Ask how you can up your profile and status. Do you have the latest pics of yourself, latest voice clips, latest pic of you at your weight now on your agent’s webasite? Ask for feedback from producers (so you can learn and fix). Talk to your fellow actors with a solution as your goal. Contact SAGA or a Board member and chat. Find a way to contact the rest of the actors on your agent’s list and see if you can get a vote on collective decisions to help all of you. Aim to be of service to the acting community and not just your rent.

A long letter, I know. But you needed to hear this.

Thank you
C

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3 Responses to This is a long post. Read it.

  1. Extremely well said, Chantal. You are right in every way.
    Though some have been fighting this fight for so long that we are actually worn out. I find that after negotiating rate after rate for work, it gets to a point where I just want to hide and not have to spend my days fighting.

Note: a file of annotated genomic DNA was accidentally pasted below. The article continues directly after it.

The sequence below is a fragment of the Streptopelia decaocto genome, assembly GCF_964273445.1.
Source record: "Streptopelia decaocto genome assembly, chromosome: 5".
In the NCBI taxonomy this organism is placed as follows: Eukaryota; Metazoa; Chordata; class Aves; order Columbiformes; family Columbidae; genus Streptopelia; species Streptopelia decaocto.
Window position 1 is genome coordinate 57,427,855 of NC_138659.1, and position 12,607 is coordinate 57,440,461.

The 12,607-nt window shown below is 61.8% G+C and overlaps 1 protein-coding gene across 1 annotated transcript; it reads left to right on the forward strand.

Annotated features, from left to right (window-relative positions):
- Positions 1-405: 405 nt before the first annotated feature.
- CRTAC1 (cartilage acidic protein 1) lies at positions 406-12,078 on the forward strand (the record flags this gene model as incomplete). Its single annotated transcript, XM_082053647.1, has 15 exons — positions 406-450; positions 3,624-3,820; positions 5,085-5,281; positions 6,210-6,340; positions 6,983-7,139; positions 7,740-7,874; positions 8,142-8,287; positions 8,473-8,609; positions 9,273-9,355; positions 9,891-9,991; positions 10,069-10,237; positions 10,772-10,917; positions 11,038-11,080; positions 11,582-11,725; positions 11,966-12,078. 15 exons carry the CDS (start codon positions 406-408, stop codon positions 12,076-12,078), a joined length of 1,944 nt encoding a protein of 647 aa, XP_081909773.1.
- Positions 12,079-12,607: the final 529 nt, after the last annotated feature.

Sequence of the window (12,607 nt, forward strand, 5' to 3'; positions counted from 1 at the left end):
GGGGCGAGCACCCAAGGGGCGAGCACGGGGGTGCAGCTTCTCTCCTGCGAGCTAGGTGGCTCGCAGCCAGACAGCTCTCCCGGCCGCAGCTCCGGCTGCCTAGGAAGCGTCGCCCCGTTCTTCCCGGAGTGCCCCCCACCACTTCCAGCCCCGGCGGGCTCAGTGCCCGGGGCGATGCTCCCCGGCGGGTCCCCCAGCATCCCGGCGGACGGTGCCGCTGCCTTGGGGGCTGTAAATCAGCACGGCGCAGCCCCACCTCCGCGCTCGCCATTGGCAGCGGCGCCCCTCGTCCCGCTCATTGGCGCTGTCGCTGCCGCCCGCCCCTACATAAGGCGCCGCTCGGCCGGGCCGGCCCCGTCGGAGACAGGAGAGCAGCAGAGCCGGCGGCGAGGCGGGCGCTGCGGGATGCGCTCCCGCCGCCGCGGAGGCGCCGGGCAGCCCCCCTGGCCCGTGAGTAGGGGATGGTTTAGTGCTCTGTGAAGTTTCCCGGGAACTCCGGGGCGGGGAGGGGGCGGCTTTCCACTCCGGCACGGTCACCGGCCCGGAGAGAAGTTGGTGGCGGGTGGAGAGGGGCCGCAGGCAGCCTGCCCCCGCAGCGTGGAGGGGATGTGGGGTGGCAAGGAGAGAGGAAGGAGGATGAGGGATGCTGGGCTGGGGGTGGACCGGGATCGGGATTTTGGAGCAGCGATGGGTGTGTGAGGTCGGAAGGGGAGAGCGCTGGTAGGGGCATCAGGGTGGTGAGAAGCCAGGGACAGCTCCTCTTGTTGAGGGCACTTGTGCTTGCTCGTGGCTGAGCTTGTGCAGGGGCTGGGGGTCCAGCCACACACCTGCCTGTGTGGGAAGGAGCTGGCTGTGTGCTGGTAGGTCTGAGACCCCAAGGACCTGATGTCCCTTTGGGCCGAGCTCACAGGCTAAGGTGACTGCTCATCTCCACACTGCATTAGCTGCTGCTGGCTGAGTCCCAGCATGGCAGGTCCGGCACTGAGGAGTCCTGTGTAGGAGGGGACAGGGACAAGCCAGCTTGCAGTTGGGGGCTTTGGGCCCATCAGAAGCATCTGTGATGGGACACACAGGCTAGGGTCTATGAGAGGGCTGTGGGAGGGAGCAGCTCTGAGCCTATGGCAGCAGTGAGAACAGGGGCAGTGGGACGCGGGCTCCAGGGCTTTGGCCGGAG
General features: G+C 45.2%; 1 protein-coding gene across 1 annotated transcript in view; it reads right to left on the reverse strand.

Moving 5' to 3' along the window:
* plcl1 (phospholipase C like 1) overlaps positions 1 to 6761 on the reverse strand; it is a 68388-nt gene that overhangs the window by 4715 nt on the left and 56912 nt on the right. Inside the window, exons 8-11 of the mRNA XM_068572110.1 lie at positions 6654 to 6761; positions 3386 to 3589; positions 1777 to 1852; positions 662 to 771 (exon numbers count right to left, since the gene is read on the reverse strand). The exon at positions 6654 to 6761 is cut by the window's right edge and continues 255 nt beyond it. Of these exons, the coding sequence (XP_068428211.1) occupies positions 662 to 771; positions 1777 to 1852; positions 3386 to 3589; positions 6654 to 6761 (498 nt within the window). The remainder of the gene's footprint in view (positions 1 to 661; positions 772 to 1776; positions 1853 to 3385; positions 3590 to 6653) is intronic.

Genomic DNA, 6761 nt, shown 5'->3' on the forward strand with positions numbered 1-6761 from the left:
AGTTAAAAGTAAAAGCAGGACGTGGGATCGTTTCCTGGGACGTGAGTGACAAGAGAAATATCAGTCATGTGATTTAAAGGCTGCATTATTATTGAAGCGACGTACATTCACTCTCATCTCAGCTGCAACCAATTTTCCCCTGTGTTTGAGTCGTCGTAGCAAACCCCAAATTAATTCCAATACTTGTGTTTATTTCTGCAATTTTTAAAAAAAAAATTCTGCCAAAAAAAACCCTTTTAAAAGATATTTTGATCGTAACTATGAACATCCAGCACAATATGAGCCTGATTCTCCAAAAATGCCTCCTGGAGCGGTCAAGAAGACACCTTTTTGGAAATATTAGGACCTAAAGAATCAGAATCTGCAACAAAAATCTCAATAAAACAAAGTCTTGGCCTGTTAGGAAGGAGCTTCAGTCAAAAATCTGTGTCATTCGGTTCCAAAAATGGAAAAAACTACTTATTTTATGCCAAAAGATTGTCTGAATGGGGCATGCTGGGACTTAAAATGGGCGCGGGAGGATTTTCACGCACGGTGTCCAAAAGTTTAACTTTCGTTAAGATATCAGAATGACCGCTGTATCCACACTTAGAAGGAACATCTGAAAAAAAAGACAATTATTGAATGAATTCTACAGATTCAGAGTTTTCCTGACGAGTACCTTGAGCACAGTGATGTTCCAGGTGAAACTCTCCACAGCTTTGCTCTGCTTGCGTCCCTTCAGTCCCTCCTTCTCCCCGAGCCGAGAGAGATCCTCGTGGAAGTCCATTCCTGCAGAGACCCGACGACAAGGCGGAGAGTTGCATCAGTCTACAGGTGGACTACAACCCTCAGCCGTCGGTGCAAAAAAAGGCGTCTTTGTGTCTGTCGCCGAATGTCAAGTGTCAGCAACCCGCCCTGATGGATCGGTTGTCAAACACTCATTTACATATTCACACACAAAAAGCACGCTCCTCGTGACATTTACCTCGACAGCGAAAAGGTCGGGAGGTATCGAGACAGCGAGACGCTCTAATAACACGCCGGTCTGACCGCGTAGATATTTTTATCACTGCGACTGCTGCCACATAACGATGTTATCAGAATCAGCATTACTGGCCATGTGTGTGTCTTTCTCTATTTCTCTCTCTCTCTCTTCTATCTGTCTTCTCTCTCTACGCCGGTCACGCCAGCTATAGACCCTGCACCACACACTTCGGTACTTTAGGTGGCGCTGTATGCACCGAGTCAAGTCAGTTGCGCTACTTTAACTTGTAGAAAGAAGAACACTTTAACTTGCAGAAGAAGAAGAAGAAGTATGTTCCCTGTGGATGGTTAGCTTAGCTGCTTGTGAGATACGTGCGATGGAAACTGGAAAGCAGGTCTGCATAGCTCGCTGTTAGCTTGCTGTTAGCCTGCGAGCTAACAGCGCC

It is a difficult balance for us as artists, cos none of us got into this business to spend our days doing admin and fighting. All we want to do is work, and get paid a decent salary for it – but the endless hours of negotiating and arguing over rates is extremely draining.

    The other side of it is, going through the rate cards on the PMA website is pretty darn depressing. All of the prescribed minimums are actually around 15 – 20% less than I would accept as a bare minimum. I know we need to start somewhere, and the first hurdle is getting producers to agree to the prescribed minimums, but it’s depressing to see how low they are.

    Having said that, I do not absolve myself of responsibility. I have missed a number of SAGA meetings, mostly due to having work on those days, but sometimes also just cos I was tired and didn’t feel like schlepping out. You are correct, though, unless we ALL get behind SAGA and our own careers, nothing is gonna change – SA is a giant all-you-can-eat buffet for unscrupulous producers to sit and take advantage of – and a lot of the time it’s the locals who are screwing us over, which genuinely breaks my heart. We’re cannibalizing our own industry.

  2. Thamsanqa Joyisa says:

    Power to the wise words, again I have learned something new. I will treasure this.

  3. Thank you, It needed to be said.